This Friday, Veronica Mars returns in her first big screen adventure, reuniting the entire cast of the popular TV series for the first time in ten years. And it's all because of the fans. Creator Rob Thomas and stars Kristen Bell and Jason Dohring set out with a modest Kickstarter campaign that turned into a phenomenon, and now, we finally get to see the results.

The story follows former high school detective Veronica as she returns to Neptune for her 10-year reunion. While there, she gets embroiled in an all-new mystery and reconnects with former boyfriend Logan Echolls, who may or may not be a suspect. To celebrate the film's final arrival in theaters and on VOD, we caught up with Jason to chat about his journey from Kickstarter to the box office, and to find out what the future holds for Veronica and Logan.

Here is our conversation:

Now, when you guys landed on set, was there any added pressure knowing that the fans made this all possible?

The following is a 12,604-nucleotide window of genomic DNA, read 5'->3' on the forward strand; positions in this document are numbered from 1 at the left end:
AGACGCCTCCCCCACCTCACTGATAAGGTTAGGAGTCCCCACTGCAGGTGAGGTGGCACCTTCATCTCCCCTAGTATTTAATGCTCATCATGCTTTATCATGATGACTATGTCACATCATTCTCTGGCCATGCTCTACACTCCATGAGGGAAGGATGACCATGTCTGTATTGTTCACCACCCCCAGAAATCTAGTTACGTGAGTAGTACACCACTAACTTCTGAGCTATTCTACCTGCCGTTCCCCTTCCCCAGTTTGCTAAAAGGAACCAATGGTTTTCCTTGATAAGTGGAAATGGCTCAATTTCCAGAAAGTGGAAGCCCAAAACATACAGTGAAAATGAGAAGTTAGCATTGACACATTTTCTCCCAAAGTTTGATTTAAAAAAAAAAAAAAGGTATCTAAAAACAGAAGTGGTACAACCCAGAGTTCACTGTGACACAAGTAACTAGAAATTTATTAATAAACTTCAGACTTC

Jason Dohring: There probably should have been. But when you have those same fans on set, and they're not just watching you on the monitors, but they are seeing how the movie is being made...They are actually in the scenes with you, and they are cracking up, and people are tweeting these scenes...Some of the scenes, we had our arms around these people in the actual shot. We went to lunch with them. It was very personal. And it was fun. It was up. There was never any worry. Before we even started, we had such a great script. Then we kept that ball on the track, adding what we could here or there with our own input. And it was a blast, man. We offered that as a reward, were we wanted fans to come on the set. I had people who were in high heels for sixteen hours, because of the party scene they were in. And they were literally crying, they were so happy about it. We had one guy propose to his fiance, it was a wedding present. They wanted to come out here and be on set. You hear these stories, and it was about their amazing energy, and their love for the show. That is more of a huge compliment than something that should make you nervous.